After waiting with bated breath for almost a year, the day when full scale HIPPA audits will start is almost here. During a keynote address the the HIPAA Security Conference co-hosted by the HHS Office for Civil Rights and the National Institute of Standards and Technology (“NIST”), OCR Director Jocelyn Samuels revealed that the day when audits will start is getting closer.
One key to the nearing commencement of audits was the announcement that a vendor was hired by OCR to conduct the audits. The vendor is FCi Federal, which will provide support management services. The audits themselves will be within the purview of OCR staff, but expect some assistance from FCi Federal.
In describing the audits, Director Samuels stated that the majority will be remote audits as opposed to site audits. Arguably it would be more favorable to have a site audit. Even though a site audit will likely be disruptive and stressful for the staff involved, at least there would be an opportunity to meet with the auditors face to face and provide verbal explanation of what the particular organization was doing to comply. With a remote or desk audit, the only thing before the auditor will be the paper (or lack thereof) that an organization has in place to show that it complies with HIPAA. Without knowing the exact protocol for an audit, it is not known whether any written explanation will be requested as well. Regardless, given the choice, would you rather have the ability to explain in person why you implemented a particular aspect of the Security Rule in a particular way or rely upon an auditor to comprehend any nuances solely from policies or other documentary support.
Additional flavor about the audit process was provided in an interview by Deven McGraw, the new deputy director of health information privacy. As revealed by Deputy Director McGraw, OCR is working on a new audit protocol that will be more focused than the one used in the pilot audits a couple of years ago. In terms of timing, OCR anticipates starting the audits either late this year or in early 2016. While not very specific, it does indicate that organizations still have time, though limited, to bring their houses in HIPAA order.
Announcements about audits were not the only news that came out of OCR last week. OCR also announced another settlement that again focused on failure to conduct a risk analysis and adequately securely media devices. This time Cancer Care Group, P.C. (“CCG”), one of the largest radiation oncology groups in the country, failed to comply with applicable HIPAA requirements. For its non-compliance, CCG is paying $750,000.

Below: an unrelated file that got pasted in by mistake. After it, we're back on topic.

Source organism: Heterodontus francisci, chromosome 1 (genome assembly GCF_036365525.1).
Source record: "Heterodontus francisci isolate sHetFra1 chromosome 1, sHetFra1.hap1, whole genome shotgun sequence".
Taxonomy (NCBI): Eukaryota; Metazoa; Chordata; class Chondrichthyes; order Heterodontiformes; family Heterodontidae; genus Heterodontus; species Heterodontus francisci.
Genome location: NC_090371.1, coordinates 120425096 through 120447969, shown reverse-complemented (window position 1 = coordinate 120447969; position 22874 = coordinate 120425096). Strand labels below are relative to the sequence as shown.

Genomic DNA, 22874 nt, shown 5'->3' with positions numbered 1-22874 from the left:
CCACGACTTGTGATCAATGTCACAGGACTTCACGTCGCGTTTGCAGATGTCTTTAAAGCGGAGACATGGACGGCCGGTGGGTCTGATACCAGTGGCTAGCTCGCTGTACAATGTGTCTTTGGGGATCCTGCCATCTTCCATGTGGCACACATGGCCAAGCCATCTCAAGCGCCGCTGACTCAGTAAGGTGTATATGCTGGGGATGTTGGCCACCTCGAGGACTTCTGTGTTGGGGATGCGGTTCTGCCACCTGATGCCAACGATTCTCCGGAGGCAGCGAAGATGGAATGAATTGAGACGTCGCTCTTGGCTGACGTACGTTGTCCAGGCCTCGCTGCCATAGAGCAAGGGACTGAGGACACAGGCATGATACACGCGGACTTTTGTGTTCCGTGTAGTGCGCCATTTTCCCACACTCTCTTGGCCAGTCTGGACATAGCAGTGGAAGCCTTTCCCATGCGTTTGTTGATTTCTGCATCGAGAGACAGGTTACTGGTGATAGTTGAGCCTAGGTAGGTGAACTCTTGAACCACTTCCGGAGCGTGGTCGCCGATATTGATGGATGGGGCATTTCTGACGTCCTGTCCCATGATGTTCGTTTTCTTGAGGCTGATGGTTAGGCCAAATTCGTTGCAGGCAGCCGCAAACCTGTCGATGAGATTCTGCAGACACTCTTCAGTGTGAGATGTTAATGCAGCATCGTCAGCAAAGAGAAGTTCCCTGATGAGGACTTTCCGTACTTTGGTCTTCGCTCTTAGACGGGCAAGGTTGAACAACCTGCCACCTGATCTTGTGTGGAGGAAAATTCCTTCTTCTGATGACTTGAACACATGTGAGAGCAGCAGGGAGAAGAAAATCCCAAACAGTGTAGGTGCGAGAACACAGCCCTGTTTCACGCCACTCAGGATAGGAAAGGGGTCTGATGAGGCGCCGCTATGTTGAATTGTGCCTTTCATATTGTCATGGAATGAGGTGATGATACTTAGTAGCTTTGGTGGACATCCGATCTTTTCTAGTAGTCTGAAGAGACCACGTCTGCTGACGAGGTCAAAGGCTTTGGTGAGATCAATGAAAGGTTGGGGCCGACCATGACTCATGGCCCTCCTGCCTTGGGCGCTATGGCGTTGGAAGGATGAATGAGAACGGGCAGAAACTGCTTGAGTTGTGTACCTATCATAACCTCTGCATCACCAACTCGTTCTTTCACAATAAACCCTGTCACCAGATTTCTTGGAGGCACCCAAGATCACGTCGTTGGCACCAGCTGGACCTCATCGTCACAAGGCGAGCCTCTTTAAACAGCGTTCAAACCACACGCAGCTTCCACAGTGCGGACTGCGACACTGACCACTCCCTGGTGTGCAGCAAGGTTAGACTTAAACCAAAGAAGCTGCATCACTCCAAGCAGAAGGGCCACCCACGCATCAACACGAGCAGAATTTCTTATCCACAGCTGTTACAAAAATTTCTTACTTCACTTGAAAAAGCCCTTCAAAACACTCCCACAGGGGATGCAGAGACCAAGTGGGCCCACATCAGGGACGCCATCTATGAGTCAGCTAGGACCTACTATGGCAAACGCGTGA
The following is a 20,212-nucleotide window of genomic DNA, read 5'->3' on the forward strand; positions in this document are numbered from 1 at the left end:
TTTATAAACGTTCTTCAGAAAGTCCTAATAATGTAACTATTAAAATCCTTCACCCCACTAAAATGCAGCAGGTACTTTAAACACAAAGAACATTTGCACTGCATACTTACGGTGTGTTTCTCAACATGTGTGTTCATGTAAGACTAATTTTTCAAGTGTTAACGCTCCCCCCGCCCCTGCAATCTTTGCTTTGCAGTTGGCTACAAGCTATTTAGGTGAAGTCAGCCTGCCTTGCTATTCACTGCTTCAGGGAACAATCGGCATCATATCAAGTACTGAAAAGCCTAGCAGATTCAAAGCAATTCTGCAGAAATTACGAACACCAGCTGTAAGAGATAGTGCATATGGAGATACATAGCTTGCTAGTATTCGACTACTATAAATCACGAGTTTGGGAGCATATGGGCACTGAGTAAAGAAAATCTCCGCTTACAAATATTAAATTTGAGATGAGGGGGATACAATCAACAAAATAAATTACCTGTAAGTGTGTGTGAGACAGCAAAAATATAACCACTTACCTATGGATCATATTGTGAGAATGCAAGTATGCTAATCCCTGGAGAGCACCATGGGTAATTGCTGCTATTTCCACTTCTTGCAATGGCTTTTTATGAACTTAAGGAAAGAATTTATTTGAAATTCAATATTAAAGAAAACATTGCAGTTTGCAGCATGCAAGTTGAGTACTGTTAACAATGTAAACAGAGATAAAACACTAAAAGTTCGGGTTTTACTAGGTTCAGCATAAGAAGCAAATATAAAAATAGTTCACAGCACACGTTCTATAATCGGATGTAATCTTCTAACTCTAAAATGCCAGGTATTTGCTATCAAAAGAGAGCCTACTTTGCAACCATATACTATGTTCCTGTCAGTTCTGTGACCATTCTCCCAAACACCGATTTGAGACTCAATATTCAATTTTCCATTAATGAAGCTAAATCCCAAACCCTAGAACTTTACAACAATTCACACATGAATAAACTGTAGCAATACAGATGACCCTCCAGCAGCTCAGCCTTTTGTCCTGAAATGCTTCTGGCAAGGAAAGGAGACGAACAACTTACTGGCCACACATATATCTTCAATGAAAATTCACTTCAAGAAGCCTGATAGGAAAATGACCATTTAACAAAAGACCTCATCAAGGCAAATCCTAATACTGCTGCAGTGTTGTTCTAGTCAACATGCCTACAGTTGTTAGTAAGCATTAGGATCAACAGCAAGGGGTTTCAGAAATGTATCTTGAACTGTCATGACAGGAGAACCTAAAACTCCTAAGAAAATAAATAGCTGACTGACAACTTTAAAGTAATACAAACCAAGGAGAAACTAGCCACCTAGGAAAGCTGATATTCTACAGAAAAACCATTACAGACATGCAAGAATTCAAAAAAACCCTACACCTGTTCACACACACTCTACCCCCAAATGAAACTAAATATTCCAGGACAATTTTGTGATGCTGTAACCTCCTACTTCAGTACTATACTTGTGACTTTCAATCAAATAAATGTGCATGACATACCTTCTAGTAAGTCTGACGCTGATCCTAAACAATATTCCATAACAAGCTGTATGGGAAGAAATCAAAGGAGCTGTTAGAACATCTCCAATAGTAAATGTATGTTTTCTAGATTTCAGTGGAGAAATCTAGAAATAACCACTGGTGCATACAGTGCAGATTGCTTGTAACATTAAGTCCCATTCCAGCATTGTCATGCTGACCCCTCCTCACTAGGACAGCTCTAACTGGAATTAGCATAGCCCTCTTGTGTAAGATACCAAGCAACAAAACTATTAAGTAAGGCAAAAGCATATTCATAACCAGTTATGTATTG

As revealed by OCR, CCG notified OCR that an employee’s computer and unencrypted backup media device were stolen from an employee’s care. The devices combined contained information about approximately 55,000 CCG patients. During its investigation after the reported breach, OCR determined that CCG as a general matter was not in compliance with the Security Rule. At the time of the breach CCG had not conducted a full scale risk analysis and did not have any policies in place covering the removal of electronic protected health information. In light of these systemic failures, OCR issued the fine.
The fine and the results by themselves do not necessarily raise any eyebrows. However, when combined with the audit announcement, it just serves as one more shot across the bow that a risk analysis must be done and devices must be secured. While it has been said many times that encryption is an addressable element under the Security Rule, organizations must ask whether it can be skipped as a practical matter.
The key from OCR’s recent announcements is to take HIPAA compliance seriously, focus on it now, and prepare for the government to be knocking on the door soon. Do not go it alone though, seek help when needed and do not keep putting things off. Delay will only lead to more pain later and it is a matter of when, not if.